What does faculty flexibility mean to you and what are your strategies for work life integration to promote your long term vitality and resilience?
To me, work life integration is have flexibility in the hours and means of accomplishing my goals such that I can spend time with my family, yet still make progress on academic projects, mentor, and take care of patients. As an example, I don’t mind spending an hour on the phone with a resident at 9pm if I can have dinner with my children at 6pm.
— Rebecca Perkins, Assistant Professor, Department of OBGYN, Boston University School of Medicine
Work life integration has been having the flexibility with my work schedule to fulfill personal goals and commitments. Although aspects of my job need to be done in a certain place and at a certain time, such as performing surgery in East Newton OR during my block time or seeing patients in Shapiro 3 clinic in Mondays and Thursdays, with enough lead time I can alter this schedule to make sure I’m out of the office when needed. I also try to take advantage of the time before work in the hours that no one ever makes demands. I’m up before 5am and usually set aside this time for running or going to the gym as it fits in that time slot nicely. When I’ve tried to do this after work, I’ve been less successful.
— Donald Hess, Assistant Professor, Department of Surgery, Boston University School of Medicine
To me, career flexibility means that I can be present in my family’s life, especially my children’s lives and also feel like I am able to advance in my career. It means that as long as I’m willing to work hard and contribute to the organization, no one is concerned about when I’m contributing or whether I’m out of the office for a bit to be involved in and tend to the other aspects of my life.
— Matthew Fox, Associate Professor, Center for Global Health & Development and Department of Epidemiology, Boston University School of Public Health
Faculty Career Flexibility means that I have control over my schedule and responsibilities. I make yearly obligations, whether it is for research grants, clinic time or administrative responsibilities. Flexibility allows me to complete those obligations in a way that recognizes my personal and professional priorities. One thing I have done to create this is to carve out one morning per week that I have no meetings or appointments at work time. This gives me the flexibility to get personal things done that require daytime hours. I also use it to write. In exchange, every Monday night after my clinic session, I stay late to work while my husband takes care of the kids.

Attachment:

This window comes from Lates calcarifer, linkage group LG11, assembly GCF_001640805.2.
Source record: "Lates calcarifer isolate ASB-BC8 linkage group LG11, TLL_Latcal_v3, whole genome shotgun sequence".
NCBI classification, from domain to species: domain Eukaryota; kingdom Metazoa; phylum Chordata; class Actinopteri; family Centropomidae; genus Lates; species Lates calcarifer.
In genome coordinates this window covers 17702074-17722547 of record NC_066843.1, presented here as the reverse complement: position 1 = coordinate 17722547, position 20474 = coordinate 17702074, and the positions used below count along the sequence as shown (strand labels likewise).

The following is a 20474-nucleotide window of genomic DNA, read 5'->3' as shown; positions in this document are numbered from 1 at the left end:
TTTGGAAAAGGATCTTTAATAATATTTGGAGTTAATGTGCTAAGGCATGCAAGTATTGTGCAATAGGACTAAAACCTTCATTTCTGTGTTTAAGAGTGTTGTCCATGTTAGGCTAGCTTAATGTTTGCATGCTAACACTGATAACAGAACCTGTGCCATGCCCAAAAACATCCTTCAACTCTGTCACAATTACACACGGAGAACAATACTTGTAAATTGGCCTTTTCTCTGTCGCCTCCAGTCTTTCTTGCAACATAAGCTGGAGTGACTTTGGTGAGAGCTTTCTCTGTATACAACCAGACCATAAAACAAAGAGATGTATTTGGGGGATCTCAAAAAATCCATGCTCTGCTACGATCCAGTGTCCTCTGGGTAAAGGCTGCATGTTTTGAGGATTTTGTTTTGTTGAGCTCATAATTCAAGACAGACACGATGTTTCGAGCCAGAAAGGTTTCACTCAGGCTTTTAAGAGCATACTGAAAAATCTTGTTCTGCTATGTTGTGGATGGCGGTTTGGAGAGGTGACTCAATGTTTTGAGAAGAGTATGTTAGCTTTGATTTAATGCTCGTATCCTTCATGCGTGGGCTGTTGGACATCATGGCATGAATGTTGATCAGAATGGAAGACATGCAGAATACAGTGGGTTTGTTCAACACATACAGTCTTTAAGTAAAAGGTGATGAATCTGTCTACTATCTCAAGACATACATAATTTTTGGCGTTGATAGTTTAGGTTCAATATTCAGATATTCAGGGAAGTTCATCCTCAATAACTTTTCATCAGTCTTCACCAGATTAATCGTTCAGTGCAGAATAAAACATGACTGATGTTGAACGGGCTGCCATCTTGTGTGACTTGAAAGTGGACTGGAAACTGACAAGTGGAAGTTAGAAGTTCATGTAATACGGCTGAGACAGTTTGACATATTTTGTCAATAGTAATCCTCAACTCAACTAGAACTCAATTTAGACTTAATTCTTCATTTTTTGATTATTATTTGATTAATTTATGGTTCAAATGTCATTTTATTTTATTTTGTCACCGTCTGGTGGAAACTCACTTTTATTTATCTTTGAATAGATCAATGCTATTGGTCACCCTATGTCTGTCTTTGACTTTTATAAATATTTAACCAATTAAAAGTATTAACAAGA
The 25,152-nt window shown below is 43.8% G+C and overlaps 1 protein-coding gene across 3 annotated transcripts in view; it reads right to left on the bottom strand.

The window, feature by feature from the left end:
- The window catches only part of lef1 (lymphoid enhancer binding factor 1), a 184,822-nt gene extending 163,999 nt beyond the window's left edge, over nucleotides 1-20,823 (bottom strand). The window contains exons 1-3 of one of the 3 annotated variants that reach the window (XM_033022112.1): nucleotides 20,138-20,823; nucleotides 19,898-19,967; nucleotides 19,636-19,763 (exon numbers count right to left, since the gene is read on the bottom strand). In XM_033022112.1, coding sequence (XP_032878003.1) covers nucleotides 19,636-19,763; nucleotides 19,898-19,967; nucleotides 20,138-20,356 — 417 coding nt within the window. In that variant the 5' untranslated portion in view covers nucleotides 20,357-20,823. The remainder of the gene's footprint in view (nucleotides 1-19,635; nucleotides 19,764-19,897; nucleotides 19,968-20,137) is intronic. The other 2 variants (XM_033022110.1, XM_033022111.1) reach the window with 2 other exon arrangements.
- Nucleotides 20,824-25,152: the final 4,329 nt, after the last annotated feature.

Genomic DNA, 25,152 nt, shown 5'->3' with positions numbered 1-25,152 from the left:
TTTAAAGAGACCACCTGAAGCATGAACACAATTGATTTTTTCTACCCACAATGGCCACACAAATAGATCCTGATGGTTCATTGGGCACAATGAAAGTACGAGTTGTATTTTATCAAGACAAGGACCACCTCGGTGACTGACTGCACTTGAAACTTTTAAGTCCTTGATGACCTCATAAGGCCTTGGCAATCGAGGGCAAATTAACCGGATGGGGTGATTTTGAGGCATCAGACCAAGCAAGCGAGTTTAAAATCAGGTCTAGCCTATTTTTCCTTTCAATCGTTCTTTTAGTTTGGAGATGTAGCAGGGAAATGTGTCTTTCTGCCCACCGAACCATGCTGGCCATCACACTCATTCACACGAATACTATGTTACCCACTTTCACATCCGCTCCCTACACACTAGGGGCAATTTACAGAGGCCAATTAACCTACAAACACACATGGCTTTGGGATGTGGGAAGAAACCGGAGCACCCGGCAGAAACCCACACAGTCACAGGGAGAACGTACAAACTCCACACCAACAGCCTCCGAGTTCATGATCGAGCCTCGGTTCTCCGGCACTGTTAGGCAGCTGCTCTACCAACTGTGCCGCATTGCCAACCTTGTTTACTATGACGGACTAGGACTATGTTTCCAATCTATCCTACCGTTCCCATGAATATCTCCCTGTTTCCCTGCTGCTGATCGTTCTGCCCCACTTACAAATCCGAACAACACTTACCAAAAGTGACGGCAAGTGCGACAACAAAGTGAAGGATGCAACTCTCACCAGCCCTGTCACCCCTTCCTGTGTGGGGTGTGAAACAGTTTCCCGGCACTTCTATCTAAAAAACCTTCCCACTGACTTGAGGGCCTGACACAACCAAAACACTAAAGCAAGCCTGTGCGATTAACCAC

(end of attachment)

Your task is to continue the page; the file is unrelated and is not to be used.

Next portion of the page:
— Jane Liebschutz, Associate Professor, Section of General Internal Medicine, Department of Medicine, Boston University School of Medicine
The bottom line is controlling time. At different life stages, family issues occur at different times. With smaller children, leaving work early may be necessary (at least sometimes depending on parenting arrangements) but later evening work (even phone meetings) can sometimes work. With older/independent children, dedicated time is more the priority than being home early. With needy parents or other adult relatives, the interruptions can be any time. In addition, we all have different priorities regarding what time we want to reserve for life outside of work. Personally, I work late very easily but try to be good about not bringing work home – whenever it is that I get home. Weekends end up being safe other than the 8 or so weekends that I am on call each year.
— Joshua Safer, Associate Professor, Section of Endocrinology, Department of Medicine, Boston University School of Medicine